When the Google Analytics Settings variable was introduced in May 2017, it resulted in a significant change in the Google Analytics tag user interface in Google Tag Manager. The default UI for editing a tag was stripped down of all GA-specific settings, and the new Google Analytics Settings drop-down was the replacement. Unfortunately, the bulk of Google Tag Manager articles online (including those on this blog) still refer to the old interface in screenshots and instructions.
Google Tag Manager should be relatively easy to implement. Just paste the container snippet to the <head> of the page and you’re good to go! However, at some point you’ll want to configure the dataLayer structure, too (read more about dataLayer here). There are two ways to do it: the right way and the wrong way. In this article, we’ll see what happens if you do it the wrong way, how to identify the issue, and how to fix it.
I’m back with another customTask tip, but this time I’m exploring some new territory. Snowplow just introduced their latest version update, which included (among other things) an adapter for processing Google Analytics payloads. Never heard of Snowplow? It’s a collection of open-source libraries designed to let you build your own analytics pipeline, all the way from data collection, through ETL (extract, transform, load), using custom enrichments and JSON schemas, and finally into your own data warehouse, where you can then analyze the data using whatever tools you find preferable.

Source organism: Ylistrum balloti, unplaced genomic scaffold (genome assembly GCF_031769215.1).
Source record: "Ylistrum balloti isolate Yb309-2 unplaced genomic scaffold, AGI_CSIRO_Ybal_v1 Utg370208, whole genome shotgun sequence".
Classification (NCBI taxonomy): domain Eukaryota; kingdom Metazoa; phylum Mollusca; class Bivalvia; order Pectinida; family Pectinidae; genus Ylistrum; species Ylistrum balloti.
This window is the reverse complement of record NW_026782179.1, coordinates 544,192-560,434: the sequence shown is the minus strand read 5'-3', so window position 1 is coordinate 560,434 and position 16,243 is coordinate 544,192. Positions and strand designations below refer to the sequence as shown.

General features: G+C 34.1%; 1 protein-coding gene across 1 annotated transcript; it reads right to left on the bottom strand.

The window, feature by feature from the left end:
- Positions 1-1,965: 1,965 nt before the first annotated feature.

A while ago I posted a #GTMTips post where I detailed the steps you can take to opt-out of all Google Analytics tracking and the DoubleClick redirects that often follow. It was a fun exercise, but because it relies on preventing requests on a tag-by-tag basis (using the ubiquituous customTask), it can be a chore to handle in large containers. In this article, we’ll continue with the theme of opting out from Google Analytics tracking by leveraging a solution provided by the tool itself.
Google Tag Manager makes it fairly easy to do cross-domain tracking. Basically, you list the hostnames you want to automatically decorate with linker parameters in the Auto-Link Domains field of your Page View tag, and that takes care of decorating the URLs with the necessary parameter. It’s dead easy, even if there are a bunch of traps you need to watch out for (see my post on troubleshooting cross-domain tracking issues).
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